Why did you decide to volunteer abroad with GLA in Ecuador?
Miguel: I had always wanted to travel abroad and experience a different air; a different culture than what I knew from my time at home. I had grown up in Chicago, a huge, concrete jungle somewhat void of the natural wonders of the globe. Since I was young, I loved learning about nature and being deep within the forest reserves that were around my area. In the books, everyone notices the talk about the wondrous Galapagos Islands, islands seemingly magical for their importance to the scientific community. Islands so pristine and so special, only a limited amount of the earth’s population is allowed to visit each year. Islands that I knew I had to visit and truly experience.
Another plus to the trip was the visit to the capital of Ecuador, and second highest capital in the world, Quito. It was breathtaking, quite literally, at times, due to the elevation change, to see the views from the city deep within a valley of beautiful mountains and forests on its outskirts.
Global Leadership Adventures, GLA, was one of the few companies that I researched that gave me a great vibe about its staff and ability to lead in the countries. They developed a 5-point safety system that let me know that I would be well taken care of and would have many activities to pursue on my trips. Also, I was lucky enough to obtain a scholarship from a local organization to assist with my travel expenses and tuition with GLA.
Describe your day to day activities as a volunteer.
Miguel: We arrived to the Galapagos Islands after spending roughly two days in Quito and traveling. Here, we moved into the volunteer home of the family who owns and operates a ranch on the island of San Cristobal. We were there to help them rehabilitate land owned for many generations in their family, which now was to be used for a future turtle shelter.
On our first day, I expected something easy and light, but that did not come. Instead, our trek to the site was hard enough, having to tread up muddy hills and broken paths in our rain boots. I was initially very alarmed and almost disappointed that this would be actually difficult. The first day was hard labor of clearing the land of debris like tree branches and twigs. This was necessary to ensure that the plastic they would place over parts of the land, to kill of nonnative species, would not rip or break.
After the first day, I was exhausted and it didn’t help that the trek back was not much easier than going up. Even though it was difficult, I really enjoyed being with my group and being provided a new liveliness. The next day we went to the same place, but this time we were placing the plastic down and putting rocks over it most of the day. We also began to plant native species of plants on the boundary between the land and the wild preserve. The following day I was named group leader with another teammate and we assisted in the overall running of the work day. We were able to split the groups in two, while the group I was with worked on the greenhouse. They needed more trees, smallish trees about the size of bamboo, to complete the structure. Gripping the machetes that were given to us, we wholeheartedly spent all our force on chopping down trees and bringing them to the greenhouse. The views from the top of this hill, where the land was located, were truly exceptional, nothing like I had ever seen before.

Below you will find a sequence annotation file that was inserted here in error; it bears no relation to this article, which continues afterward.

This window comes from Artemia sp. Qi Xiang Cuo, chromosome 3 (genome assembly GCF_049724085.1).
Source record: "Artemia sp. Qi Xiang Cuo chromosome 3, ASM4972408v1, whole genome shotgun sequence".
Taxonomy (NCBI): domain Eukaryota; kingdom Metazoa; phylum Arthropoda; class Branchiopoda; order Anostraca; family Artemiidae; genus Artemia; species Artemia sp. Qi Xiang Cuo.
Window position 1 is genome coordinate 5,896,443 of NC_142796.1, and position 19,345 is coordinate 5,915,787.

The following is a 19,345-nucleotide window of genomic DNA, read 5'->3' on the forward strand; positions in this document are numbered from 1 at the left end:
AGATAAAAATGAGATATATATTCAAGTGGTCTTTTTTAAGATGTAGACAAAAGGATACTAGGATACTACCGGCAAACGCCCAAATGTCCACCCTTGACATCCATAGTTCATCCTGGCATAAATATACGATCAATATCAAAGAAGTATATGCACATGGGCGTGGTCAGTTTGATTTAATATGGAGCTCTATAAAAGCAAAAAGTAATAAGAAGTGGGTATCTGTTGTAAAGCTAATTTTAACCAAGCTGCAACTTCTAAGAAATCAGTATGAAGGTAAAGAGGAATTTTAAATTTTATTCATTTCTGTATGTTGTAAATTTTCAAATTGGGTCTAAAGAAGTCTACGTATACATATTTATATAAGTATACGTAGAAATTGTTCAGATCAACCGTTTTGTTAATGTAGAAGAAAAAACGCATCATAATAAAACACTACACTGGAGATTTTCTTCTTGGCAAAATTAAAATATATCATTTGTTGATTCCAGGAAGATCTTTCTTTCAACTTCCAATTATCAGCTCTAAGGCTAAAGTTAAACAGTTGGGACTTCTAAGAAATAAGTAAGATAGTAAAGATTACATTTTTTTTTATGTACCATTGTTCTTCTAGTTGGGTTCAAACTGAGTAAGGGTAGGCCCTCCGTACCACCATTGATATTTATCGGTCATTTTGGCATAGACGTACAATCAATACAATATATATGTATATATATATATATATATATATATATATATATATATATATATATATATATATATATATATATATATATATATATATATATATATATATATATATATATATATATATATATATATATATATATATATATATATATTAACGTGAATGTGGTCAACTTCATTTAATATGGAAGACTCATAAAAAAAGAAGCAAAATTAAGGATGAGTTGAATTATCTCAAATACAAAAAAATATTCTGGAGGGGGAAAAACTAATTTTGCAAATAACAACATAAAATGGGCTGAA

Being able to be a leader was also another strength that allowed me to dive deeper into the community service and learn more about myself. This opportunity provided by GLA is definitely worth it! On the second to last day, we were at El Junco National Preserve assisting the only worker that maintains the park in planting more native species. We also helped move plants from the nationally owned greenhouse to the national park preserve.
On our final day, we finished planting and were let go early as a thank you. Each of the days we worked roughly four hours, and the rest of the time we spent touring San Cristobal Islands. Some of the activities we engaged in were swimming with sea lions, snorkeling, and kayaking.
How has this experience impacted your future?
Miguel: Ultimately, this experience has helped me so much both academically and socially. Not matter how difficult or demanding the community service was, it provided me new perspectives on life. I know now that I want to continue to serve the world, especially for those that are less unfortunate and for the environment, which is the most essential part of life. It will truly be an integral part of my experience and something I will continue to pursue at Williams. Hopefully, this summer I will be going on my second GLA trip as a peer mentor!